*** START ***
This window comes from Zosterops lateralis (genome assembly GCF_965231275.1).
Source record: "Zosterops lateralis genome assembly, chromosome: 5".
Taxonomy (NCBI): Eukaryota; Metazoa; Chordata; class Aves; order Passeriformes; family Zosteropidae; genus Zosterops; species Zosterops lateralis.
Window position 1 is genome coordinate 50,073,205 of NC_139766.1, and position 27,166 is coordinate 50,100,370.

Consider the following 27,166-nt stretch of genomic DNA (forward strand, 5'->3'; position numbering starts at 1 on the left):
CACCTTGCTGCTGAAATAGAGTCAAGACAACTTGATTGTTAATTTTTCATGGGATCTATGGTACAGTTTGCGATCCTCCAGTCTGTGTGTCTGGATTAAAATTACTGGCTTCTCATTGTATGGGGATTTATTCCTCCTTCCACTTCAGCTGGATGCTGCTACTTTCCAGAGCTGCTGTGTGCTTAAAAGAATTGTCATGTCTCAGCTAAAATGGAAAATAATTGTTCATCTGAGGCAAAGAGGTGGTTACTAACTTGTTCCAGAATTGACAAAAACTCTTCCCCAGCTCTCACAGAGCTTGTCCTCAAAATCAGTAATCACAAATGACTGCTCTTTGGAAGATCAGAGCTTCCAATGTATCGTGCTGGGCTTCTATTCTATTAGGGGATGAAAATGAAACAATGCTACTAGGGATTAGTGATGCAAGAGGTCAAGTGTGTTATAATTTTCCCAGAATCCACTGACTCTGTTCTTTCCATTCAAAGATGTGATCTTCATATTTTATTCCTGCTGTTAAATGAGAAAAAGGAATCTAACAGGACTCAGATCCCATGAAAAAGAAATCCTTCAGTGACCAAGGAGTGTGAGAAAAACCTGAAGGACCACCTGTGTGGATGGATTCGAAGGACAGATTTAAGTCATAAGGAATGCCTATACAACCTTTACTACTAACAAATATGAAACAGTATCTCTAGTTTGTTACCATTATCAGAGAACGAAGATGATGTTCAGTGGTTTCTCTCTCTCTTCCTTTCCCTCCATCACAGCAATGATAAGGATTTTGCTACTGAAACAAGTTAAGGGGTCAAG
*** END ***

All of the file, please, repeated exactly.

This window comes from Zosterops lateralis (genome assembly GCF_965231275.1).
Source record: "Zosterops lateralis genome assembly, chromosome: 5".
Taxonomy (NCBI): Eukaryota; Metazoa; Chordata; class Aves; order Passeriformes; family Zosteropidae; genus Zosterops; species Zosterops lateralis.
Window position 1 is genome coordinate 50,073,205 of NC_139766.1, and position 27,166 is coordinate 50,100,370.

Consider the following 27,166-nt stretch of genomic DNA (forward strand, 5'->3'; position numbering starts at 1 on the left):
CACCTTGCTGCTGAAATAGAGTCAAGACAACTTGATTGTTAATTTTTCATGGGATCTATGGTACAGTTTGCGATCCTCCAGTCTGTGTGTCTGGATTAAAATTACTGGCTTCTCATTGTATGGGGATTTATTCCTCCTTCCACTTCAGCTGGATGCTGCTACTTTCCAGAGCTGCTGTGTGCTTAAAAGAATTGTCATGTCTCAGCTAAAATGGAAAATAATTGTTCATCTGAGGCAAAGAGGTGGTTACTAACTTGTTCCAGAATTGACAAAAACTCTTCCCCAGCTCTCACAGAGCTTGTCCTCAAAATCAGTAATCACAAATGACTGCTCTTTGGAAGATCAGAGCTTCCAATGTATCGTGCTGGGCTTCTATTCTATTAGGGGATGAAAATGAAACAATGCTACTAGGGATTAGTGATGCAAGAGGTCAAGTGTGTTATAATTTTCCCAGAATCCACTGACTCTGTTCTTTCCATTCAAAGATGTGATCTTCATATTTTATTCCTGCTGTTAAATGAGAAAAAGGAATCTAACAGGACTCAGATCCCATGAAAAAGAAATCCTTCAGTGACCAAGGAGTGTGAGAAAAACCTGAAGGACCACCTGTGTGGATGGATTCGAAGGACAGATTTAAGTCATAAGGAATGCCTATACAACCTTTACTACTAACAAATATGAAACAGTATCTCTAGTTTGTTACCATTATCAGAGAACGAAGATGATGTTCAGTGGTTTCTCTCTCTCTTCCTTTCCCTCCATCACAGCAATGATAAGGATTTTGCTACTGAAACAAGTTAAGGGGTCAAG